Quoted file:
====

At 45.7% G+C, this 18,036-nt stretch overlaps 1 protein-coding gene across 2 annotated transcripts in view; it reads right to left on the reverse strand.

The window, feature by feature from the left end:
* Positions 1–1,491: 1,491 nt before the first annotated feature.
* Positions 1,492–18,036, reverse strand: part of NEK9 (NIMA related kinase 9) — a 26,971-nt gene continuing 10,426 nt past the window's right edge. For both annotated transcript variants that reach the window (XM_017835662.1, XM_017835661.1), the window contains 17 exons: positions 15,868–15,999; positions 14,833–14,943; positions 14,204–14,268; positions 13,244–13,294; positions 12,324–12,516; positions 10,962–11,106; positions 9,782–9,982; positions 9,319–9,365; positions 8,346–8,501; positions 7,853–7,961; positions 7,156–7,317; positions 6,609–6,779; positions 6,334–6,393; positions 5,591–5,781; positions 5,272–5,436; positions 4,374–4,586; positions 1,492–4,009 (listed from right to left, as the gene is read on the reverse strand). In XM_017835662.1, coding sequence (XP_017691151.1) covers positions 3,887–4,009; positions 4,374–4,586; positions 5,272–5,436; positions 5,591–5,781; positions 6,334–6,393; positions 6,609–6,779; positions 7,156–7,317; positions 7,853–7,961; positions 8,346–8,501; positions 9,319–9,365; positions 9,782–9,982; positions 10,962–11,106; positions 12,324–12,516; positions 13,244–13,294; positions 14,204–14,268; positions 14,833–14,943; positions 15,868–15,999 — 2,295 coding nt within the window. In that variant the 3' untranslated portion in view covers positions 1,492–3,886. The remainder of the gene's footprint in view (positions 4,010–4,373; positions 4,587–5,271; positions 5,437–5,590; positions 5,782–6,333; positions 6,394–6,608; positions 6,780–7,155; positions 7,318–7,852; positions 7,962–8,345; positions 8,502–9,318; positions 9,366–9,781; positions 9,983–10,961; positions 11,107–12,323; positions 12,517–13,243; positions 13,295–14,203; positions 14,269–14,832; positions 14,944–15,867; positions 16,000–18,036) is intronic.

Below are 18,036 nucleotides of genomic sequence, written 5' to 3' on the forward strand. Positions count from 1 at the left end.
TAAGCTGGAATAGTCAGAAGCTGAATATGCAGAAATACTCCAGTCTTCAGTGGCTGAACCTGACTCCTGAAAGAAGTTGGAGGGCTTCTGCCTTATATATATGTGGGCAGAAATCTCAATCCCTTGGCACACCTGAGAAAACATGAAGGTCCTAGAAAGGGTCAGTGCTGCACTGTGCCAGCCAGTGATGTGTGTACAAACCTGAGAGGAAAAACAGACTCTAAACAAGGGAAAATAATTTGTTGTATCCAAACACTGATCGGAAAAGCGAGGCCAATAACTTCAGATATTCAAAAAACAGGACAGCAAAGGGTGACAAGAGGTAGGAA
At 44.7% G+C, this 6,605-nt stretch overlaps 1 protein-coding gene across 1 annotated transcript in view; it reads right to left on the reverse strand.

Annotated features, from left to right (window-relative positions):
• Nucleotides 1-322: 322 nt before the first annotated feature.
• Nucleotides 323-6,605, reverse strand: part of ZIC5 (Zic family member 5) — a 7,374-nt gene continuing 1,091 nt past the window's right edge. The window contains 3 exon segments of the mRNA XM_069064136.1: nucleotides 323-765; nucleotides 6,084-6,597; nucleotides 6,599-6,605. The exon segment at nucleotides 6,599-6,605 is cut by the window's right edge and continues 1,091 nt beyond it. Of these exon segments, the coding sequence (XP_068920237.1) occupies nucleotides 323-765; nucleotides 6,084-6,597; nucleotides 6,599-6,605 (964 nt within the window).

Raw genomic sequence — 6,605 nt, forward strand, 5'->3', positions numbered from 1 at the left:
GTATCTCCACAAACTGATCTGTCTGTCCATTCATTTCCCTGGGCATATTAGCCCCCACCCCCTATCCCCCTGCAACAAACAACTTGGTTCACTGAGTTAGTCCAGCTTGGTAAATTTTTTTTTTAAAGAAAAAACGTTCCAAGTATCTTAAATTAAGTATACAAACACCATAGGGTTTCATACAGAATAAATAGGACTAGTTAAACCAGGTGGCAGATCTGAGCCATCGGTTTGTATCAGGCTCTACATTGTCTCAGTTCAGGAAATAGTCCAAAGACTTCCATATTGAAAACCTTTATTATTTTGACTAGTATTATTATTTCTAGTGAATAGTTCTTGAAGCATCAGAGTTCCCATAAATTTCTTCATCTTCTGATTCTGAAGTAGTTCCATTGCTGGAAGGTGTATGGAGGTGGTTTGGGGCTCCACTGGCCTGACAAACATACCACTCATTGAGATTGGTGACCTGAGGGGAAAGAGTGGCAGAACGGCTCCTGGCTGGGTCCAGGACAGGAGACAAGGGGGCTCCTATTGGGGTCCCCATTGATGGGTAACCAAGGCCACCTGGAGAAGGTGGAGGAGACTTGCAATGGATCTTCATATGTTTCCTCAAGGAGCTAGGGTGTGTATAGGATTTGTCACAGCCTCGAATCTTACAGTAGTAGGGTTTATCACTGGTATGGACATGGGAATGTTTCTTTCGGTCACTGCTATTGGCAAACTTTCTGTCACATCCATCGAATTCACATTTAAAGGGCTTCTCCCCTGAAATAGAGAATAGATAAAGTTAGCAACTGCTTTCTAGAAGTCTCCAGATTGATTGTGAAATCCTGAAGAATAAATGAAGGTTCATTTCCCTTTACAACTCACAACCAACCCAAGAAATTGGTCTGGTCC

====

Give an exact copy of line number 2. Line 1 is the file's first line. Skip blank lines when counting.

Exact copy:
The window, feature by feature from the left end: